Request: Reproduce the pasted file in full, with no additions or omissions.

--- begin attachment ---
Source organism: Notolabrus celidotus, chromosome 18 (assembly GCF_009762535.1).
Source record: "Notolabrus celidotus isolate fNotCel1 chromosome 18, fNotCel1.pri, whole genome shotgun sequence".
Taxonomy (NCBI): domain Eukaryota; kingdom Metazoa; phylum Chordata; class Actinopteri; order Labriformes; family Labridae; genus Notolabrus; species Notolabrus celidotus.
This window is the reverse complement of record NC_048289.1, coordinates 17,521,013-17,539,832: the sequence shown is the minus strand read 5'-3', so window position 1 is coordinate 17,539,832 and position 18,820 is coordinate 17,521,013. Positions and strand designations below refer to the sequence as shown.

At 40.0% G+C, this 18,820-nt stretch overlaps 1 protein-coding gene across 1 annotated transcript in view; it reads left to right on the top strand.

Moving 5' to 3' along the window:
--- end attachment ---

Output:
Source organism: Notolabrus celidotus, chromosome 18 (assembly GCF_009762535.1).
Source record: "Notolabrus celidotus isolate fNotCel1 chromosome 18, fNotCel1.pri, whole genome shotgun sequence".
Taxonomy (NCBI): domain Eukaryota; kingdom Metazoa; phylum Chordata; class Actinopteri; order Labriformes; family Labridae; genus Notolabrus; species Notolabrus celidotus.
This window is the reverse complement of record NC_048289.1, coordinates 17,521,013-17,539,832: the sequence shown is the minus strand read 5'-3', so window position 1 is coordinate 17,539,832 and position 18,820 is coordinate 17,521,013. Positions and strand designations below refer to the sequence as shown.

At 40.0% G+C, this 18,820-nt stretch overlaps 1 protein-coding gene across 1 annotated transcript in view; it reads left to right on the top strand.

Moving 5' to 3' along the window: